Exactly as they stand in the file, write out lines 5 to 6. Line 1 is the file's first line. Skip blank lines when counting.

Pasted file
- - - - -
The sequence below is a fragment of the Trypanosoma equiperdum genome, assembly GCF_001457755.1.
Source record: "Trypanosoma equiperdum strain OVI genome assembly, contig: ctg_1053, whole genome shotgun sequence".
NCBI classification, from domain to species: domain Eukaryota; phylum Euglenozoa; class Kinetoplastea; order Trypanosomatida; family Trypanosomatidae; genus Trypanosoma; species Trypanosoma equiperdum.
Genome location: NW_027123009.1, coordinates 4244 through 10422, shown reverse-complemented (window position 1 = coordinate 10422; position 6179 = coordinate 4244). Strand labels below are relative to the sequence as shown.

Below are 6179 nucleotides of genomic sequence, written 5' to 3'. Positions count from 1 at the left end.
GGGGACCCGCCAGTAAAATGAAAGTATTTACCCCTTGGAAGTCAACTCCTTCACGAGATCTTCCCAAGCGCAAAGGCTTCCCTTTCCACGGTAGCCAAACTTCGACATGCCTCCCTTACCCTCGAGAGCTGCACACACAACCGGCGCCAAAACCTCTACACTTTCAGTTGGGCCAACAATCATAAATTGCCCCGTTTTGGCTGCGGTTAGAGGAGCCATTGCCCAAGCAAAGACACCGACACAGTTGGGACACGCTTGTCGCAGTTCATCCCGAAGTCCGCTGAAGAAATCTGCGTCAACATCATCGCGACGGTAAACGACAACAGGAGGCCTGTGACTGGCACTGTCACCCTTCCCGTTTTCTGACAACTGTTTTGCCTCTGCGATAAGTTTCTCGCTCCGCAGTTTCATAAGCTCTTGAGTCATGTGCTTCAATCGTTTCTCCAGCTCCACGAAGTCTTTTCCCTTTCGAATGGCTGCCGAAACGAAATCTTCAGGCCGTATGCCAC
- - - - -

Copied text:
Below are 6179 nucleotides of genomic sequence, written 5' to 3'. Positions count from 1 at the left end.
GGGGACCCGCCAGTAAAATGAAAGTATTTACCCCTTGGAAGTCAACTCCTTCACGAGATCTTCCCAAGCGCAAAGGCTTCCCTTTCCACGGTAGCCAAACTTCGACATGCCTCCCTTACCCTCGAGAGCTGCACACACAACCGGCGCCAAAACCTCTACACTTTCAGTTGGGCCAACAATCATAAATTGCCCCGTTTTGGCTGCGGTTAGAGGAGCCATTGCCCAAGCAAAGACACCGACACAGTTGGGACACGCTTGTCGCAGTTCATCCCGAAGTCCGCTGAAGAAATCTGCGTCAACATCATCGCGACGGTAAACGACAACAGGAGGCCTGTGACTGGCACTGTCACCCTTCCCGTTTTCTGACAACTGTTTTGCCTCTGCGATAAGTTTCTCGCTCCGCAGTTTCATAAGCTCTTGAGTCATGTGCTTCAATCGTTTCTCCAGCTCCACGAAGTCTTTTCCCTTTCGAATGGCTGCCGAAACGAAATCTTCAGGCCGTATGCCAC